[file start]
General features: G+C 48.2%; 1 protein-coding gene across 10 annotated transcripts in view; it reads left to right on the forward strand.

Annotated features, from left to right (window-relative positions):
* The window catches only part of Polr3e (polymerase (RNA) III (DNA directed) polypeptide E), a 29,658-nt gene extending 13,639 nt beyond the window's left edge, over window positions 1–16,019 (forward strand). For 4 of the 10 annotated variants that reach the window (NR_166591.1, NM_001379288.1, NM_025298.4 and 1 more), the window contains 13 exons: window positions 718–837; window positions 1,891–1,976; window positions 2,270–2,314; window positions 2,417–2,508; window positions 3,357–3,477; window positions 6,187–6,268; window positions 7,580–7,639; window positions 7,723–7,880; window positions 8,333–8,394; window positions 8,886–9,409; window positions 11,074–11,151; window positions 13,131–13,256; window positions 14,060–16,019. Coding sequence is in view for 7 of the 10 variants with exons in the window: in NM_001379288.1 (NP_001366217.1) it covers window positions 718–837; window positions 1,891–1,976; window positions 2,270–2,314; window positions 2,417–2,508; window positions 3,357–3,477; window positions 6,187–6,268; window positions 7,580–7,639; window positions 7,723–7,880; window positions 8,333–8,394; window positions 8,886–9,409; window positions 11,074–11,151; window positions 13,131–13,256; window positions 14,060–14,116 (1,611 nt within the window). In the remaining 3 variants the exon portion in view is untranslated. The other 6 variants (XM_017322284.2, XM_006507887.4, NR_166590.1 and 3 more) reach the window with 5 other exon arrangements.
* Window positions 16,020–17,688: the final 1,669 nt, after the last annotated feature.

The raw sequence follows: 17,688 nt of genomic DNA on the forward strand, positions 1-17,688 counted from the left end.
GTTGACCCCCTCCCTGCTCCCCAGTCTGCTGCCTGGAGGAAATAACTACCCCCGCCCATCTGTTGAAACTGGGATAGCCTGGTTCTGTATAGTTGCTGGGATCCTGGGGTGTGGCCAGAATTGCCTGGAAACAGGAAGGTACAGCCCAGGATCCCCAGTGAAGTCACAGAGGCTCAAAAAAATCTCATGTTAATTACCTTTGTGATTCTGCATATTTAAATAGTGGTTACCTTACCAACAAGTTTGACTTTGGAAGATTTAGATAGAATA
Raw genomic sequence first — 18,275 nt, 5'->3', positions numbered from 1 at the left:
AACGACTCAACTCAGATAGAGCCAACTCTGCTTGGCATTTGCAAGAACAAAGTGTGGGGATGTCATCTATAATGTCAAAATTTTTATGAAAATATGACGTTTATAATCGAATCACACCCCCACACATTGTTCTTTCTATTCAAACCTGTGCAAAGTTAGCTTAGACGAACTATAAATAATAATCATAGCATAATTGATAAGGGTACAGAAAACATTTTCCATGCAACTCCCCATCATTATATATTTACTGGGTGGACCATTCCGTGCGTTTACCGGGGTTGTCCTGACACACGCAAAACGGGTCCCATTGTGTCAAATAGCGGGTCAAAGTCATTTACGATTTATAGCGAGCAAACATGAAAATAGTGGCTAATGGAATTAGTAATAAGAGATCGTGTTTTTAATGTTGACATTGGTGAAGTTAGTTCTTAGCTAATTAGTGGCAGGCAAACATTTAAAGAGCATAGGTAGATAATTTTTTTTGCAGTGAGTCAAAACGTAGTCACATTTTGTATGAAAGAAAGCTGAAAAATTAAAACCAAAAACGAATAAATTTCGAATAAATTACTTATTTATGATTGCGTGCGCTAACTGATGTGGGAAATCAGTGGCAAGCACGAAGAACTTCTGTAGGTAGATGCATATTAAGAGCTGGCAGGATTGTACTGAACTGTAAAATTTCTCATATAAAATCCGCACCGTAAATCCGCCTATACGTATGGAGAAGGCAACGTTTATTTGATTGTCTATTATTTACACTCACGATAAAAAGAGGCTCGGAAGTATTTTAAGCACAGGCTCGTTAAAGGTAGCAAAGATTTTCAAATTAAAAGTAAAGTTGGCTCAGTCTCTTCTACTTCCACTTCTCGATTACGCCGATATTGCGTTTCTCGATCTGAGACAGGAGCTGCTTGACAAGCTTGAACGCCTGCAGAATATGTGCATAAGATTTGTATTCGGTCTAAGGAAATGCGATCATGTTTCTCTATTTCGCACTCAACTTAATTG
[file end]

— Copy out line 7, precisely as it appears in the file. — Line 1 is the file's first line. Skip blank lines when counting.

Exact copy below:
Raw genomic sequence first — 18,275 nt, 5'->3', positions numbered from 1 at the left: